These things will need to be included in your prenup if you want to avoid the value of the improvements or the increased rent being added into the marital property. It is possible to exclude the appreciation value from becoming part of the marital property, but it must be done specifically in writing.

Your prenuptial agreement can also award property to a spouse after the divorce, even if it is currently your separate property. The purpose of Georgia’s equitable distribution rule is to ensure that all parties receive an equivalent amount of money and property. If you would prefer, for instance, that your spouse receives a certain parcel of your separate property rather than sell a jointly owned piece of marital property, this can be determined in advance in a prenup.

Things to Know About a Prenup

You and your fiancée can draft a prenuptial agreement if you want, but it is best if you have legal assistance when you make your property division. There are legal requirements for what should be done to make a prenup valid. A prenup cannot:

  • Be grossly unfair, illegal, or “absurd.” Your prenup may not, for instance, give one spouse the right to take everything in the event of a divorce, or let one spouse commit unlawful acts such as adultery or drug dealing.
  • Hide assets or lie about finances. Both parties must be honest about their financial status. If one party conceals assets, debts, or properties, the prenup could be invalidated.
  • Be coerced or forced. If one party claims they were duped or forced to sign a prenup under duress, the prenup can be invalidated. Georgia does not have a waiting period, unlike some states, but a prenup signed too close to the wedding date is suspect.

The most common reason for prenups being invalidated, however, is improper paperwork. A prenuptial agreement is a contract, and like any other contract, it must meet certain guidelines regarding how it is written and signed. Both parties should have their prenup reviewed by independent legal counsel to be sure that their interests are equally represented.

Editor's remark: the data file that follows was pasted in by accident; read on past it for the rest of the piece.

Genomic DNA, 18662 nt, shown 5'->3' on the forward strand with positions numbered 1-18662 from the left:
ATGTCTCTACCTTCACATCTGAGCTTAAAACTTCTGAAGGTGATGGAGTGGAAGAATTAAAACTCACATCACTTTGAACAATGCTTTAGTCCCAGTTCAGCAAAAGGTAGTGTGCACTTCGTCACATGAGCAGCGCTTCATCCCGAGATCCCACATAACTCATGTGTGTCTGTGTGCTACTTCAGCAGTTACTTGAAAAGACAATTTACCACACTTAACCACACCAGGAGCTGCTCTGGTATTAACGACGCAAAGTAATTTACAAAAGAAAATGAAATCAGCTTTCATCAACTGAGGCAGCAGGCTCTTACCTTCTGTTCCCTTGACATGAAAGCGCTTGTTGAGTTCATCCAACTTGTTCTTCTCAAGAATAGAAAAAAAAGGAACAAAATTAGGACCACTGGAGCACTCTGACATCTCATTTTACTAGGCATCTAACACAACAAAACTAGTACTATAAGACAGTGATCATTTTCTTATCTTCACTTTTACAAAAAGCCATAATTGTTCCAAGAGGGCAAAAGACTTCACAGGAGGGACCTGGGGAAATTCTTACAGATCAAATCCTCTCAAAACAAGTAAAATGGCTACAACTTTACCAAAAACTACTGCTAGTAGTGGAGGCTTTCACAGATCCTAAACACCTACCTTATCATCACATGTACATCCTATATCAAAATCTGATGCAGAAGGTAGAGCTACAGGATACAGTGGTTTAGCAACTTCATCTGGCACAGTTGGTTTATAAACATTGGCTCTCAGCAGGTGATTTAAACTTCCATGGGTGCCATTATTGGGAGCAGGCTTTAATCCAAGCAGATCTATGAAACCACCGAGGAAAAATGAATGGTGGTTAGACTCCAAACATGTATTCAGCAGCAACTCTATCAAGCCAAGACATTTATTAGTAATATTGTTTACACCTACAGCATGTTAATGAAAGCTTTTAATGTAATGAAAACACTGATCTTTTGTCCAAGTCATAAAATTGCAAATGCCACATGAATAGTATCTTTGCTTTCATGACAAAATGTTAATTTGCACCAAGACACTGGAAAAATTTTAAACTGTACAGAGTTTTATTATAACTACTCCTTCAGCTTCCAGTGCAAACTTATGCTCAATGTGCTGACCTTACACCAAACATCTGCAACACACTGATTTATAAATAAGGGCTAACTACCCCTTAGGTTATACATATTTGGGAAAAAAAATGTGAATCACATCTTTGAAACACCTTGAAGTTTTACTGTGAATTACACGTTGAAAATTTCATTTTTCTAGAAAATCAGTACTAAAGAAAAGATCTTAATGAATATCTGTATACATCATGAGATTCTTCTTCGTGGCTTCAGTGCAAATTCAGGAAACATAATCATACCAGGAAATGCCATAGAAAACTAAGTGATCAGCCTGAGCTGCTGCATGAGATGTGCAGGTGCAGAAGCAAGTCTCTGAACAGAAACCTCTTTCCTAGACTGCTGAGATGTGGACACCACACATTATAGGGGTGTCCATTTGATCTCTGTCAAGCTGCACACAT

How We Can Help

The purpose of having a prenup is to avoid stress and extra work during a divorce. We all hope you will never need your prenup. If you ever do, you want it written in a way that means it can be incorporated into your divorce agreement without any further argument.

At Kessler & Solomiany, LLC, we have focused on family law for three decades, and we understand the difficult nature of dividing property before and after marriage. We know that you want to both protect your property and have a close and inclusive marriage. The ideal prenup will allow you to have both.

Our attorneys will work with you and your partner to protect your assets and make sure you understand everything that is being done with them, while at the same time ensuring that your marital assets will be fully available to you and your partner in the event the marriage does not survive. Contact Kessler & Solomiany, LLC at (404) 688-8810 if you think you need a prenuptial agreement and let us take a look at your assets and property. We will give you our opinion on your case today.